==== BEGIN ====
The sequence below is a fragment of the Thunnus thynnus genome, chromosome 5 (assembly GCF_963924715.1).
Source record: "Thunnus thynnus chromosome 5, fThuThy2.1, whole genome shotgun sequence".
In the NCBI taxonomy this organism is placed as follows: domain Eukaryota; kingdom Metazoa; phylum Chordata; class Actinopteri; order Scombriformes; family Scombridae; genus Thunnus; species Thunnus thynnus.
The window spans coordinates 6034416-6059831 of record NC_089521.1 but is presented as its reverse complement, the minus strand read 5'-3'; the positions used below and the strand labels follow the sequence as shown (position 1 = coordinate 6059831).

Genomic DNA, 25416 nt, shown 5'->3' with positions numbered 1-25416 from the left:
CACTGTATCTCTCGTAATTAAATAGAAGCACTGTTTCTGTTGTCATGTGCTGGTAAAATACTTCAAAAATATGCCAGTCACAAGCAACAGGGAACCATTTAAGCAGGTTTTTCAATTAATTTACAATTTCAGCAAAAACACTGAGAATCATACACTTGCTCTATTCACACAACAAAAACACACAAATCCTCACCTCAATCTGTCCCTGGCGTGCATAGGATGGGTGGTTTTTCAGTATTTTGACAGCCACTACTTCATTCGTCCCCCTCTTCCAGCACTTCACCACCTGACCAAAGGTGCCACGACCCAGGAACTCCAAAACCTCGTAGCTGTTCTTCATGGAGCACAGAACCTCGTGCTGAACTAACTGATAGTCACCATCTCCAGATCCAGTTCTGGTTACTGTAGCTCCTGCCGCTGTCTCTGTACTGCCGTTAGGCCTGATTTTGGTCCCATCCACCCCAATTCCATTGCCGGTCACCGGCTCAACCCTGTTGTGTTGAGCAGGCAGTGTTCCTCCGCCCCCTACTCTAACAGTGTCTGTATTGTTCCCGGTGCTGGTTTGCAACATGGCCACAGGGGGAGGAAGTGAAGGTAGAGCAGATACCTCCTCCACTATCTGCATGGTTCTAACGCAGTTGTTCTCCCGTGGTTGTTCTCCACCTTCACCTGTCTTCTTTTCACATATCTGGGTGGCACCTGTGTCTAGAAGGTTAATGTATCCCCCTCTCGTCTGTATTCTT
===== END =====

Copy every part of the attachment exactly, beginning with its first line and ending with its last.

The sequence below is a fragment of the Thunnus thynnus genome, chromosome 5 (assembly GCF_963924715.1).
Source record: "Thunnus thynnus chromosome 5, fThuThy2.1, whole genome shotgun sequence".
In the NCBI taxonomy this organism is placed as follows: domain Eukaryota; kingdom Metazoa; phylum Chordata; class Actinopteri; order Scombriformes; family Scombridae; genus Thunnus; species Thunnus thynnus.
The window spans coordinates 6034416-6059831 of record NC_089521.1 but is presented as its reverse complement, the minus strand read 5'-3'; the positions used below and the strand labels follow the sequence as shown (position 1 = coordinate 6059831).

Genomic DNA, 25416 nt, shown 5'->3' with positions numbered 1-25416 from the left:
CACTGTATCTCTCGTAATTAAATAGAAGCACTGTTTCTGTTGTCATGTGCTGGTAAAATACTTCAAAAATATGCCAGTCACAAGCAACAGGGAACCATTTAAGCAGGTTTTTCAATTAATTTACAATTTCAGCAAAAACACTGAGAATCATACACTTGCTCTATTCACACAACAAAAACACACAAATCCTCACCTCAATCTGTCCCTGGCGTGCATAGGATGGGTGGTTTTTCAGTATTTTGACAGCCACTACTTCATTCGTCCCCCTCTTCCAGCACTTCACCACCTGACCAAAGGTGCCACGACCCAGGAACTCCAAAACCTCGTAGCTGTTCTTCATGGAGCACAGAACCTCGTGCTGAACTAACTGATAGTCACCATCTCCAGATCCAGTTCTGGTTACTGTAGCTCCTGCCGCTGTCTCTGTACTGCCGTTAGGCCTGATTTTGGTCCCATCCACCCCAATTCCATTGCCGGTCACCGGCTCAACCCTGTTGTGTTGAGCAGGCAGTGTTCCTCCGCCCCCTACTCTAACAGTGTCTGTATTGTTCCCGGTGCTGGTTTGCAACATGGCCACAGGGGGAGGAAGTGAAGGTAGAGCAGATACCTCCTCCACTATCTGCATGGTTCTAACGCAGTTGTTCTCCCGTGGTTGTTCTCCACCTTCACCTGTCTTCTTTTCACATATCTGGGTGGCACCTGTGTCTAGAAGGTTAATGTATCCCCCTCTCGTCTGTATTCTT